7330

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    Unusual South Indian Brass Virabhadra Plaque

    South India
    18th-19th century

    height: 23.4cm, width: 16.4cm, weight: 1,397g

    Sold

    Provenance

    UK art market

    – scroll down to see further images –

    This unusual rectangular (almost square) plaque of the god Virabhadra shows the deity with two arms in which he holds a sword and a shield. He stands beneath a protective naga head and all beneath an arch.

    Daksha, whose human head was replaced with a ram’s head, stands on Virabhadra’s right, his hands in anjali mudra.

    The figure to Virabhadra’s left is Bhadrakali, Virabhadra’s consort. Her hands also are in anjali mudra.

    A nandi and lingham adorn the upper sections of the plaque.

    Virabhadra’s clothing and ornaments are shown in some detail. He has chest ornaments, earrings, a tiered crown, a skull necklace that falls between his legs, and anklets.

    Unusually, the plaque is pierced all over with small, round holes. Possibly, these are to permit small flowers to be inserted as offerings.

    Virabhadra, an incarnation of Shiva, was created after Shiva’s wife, Sati, was not invited to a great sacrifice given by her father Daksha. Sati, being greatly humiliated, went to the banquet and threw herself on the sacrificial fire. When Shiva heard of his wife’s death, he tore a hair from his head and threw it to the ground. Virabhadra, a great hero-warrior, arose from this hair. He cut off Daksha’s head in his rage and hurled it into the sacrificial fire. After the other gods calmed Shiva down, Daksha’s head was replaced by that of a goat or in this case, a ram. Daksha later became a devotee of Shiva.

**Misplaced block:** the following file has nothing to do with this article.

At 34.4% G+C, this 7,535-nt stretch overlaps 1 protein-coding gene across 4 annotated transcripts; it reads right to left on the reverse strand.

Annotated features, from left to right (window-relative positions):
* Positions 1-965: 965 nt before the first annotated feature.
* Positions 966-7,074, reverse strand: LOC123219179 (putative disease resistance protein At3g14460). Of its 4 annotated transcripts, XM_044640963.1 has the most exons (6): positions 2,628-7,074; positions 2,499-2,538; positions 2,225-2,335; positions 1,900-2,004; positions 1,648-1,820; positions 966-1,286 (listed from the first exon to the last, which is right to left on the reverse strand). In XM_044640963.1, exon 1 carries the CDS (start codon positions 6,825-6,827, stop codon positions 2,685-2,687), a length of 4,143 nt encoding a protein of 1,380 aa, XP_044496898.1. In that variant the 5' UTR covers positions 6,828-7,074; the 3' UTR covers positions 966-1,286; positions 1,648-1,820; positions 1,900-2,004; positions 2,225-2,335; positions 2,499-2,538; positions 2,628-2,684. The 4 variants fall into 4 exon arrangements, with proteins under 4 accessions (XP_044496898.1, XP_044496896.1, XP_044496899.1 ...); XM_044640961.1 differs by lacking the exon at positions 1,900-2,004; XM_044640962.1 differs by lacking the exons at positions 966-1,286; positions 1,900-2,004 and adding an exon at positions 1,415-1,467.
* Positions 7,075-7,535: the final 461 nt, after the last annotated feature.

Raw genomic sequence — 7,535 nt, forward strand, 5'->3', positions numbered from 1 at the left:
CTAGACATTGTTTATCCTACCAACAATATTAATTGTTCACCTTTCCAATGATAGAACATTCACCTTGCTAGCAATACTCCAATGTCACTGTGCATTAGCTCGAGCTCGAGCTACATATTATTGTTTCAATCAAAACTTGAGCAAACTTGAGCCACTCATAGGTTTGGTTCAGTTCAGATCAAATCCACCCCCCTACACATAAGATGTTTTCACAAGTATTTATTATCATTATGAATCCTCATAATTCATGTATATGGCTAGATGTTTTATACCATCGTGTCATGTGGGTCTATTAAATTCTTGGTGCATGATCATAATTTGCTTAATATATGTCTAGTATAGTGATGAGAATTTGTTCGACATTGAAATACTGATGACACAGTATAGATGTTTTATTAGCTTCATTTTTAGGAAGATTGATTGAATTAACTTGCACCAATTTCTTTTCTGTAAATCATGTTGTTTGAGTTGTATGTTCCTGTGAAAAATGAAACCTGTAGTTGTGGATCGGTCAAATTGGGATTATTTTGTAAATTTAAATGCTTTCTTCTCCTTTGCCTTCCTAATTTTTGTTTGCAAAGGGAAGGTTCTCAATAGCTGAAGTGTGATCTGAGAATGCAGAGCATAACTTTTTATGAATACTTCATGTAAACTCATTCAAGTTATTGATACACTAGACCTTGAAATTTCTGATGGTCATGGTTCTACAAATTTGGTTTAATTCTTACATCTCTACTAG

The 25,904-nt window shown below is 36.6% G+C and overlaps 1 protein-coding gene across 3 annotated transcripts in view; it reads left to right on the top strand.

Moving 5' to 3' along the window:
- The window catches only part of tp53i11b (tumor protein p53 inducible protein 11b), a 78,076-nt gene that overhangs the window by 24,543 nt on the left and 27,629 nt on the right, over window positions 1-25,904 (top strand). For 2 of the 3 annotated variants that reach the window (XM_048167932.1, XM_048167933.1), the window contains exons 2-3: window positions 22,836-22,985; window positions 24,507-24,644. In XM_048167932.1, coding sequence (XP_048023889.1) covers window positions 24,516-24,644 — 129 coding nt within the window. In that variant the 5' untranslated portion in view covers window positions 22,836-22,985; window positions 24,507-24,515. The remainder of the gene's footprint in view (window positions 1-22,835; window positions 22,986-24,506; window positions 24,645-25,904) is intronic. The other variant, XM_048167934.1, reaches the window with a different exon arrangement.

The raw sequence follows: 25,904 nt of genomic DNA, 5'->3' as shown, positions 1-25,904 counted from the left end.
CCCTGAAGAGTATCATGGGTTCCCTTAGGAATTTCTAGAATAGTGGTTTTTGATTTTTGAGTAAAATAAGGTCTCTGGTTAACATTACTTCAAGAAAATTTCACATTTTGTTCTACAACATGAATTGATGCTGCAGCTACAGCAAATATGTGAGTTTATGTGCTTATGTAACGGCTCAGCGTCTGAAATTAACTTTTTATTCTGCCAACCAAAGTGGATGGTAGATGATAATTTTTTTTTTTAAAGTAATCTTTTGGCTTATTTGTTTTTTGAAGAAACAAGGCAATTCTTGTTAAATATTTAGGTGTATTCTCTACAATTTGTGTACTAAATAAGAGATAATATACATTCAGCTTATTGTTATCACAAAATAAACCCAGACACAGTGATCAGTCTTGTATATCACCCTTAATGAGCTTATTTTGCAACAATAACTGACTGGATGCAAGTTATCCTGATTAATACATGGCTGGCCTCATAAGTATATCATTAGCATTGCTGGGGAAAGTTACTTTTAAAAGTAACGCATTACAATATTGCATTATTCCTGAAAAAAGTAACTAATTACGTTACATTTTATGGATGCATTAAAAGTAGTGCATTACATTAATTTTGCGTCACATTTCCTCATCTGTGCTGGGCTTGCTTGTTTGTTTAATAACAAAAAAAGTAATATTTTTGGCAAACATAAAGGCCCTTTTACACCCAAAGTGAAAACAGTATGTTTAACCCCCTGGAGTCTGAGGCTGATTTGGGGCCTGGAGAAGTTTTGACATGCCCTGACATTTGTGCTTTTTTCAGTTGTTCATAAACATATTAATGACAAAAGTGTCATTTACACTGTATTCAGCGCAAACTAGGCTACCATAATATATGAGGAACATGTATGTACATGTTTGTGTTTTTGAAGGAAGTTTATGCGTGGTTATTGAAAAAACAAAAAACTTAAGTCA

Overall, this is a fine, unusual piece with good puja (prayer) wear. Most probably it adorned a household shrine or a small shrine within a temple.

    References

    Pal, P., Art from the Indian Subcontinent: Asian Art at the Simon Norton Museum, Volume 1, Yale University Press, 2003.

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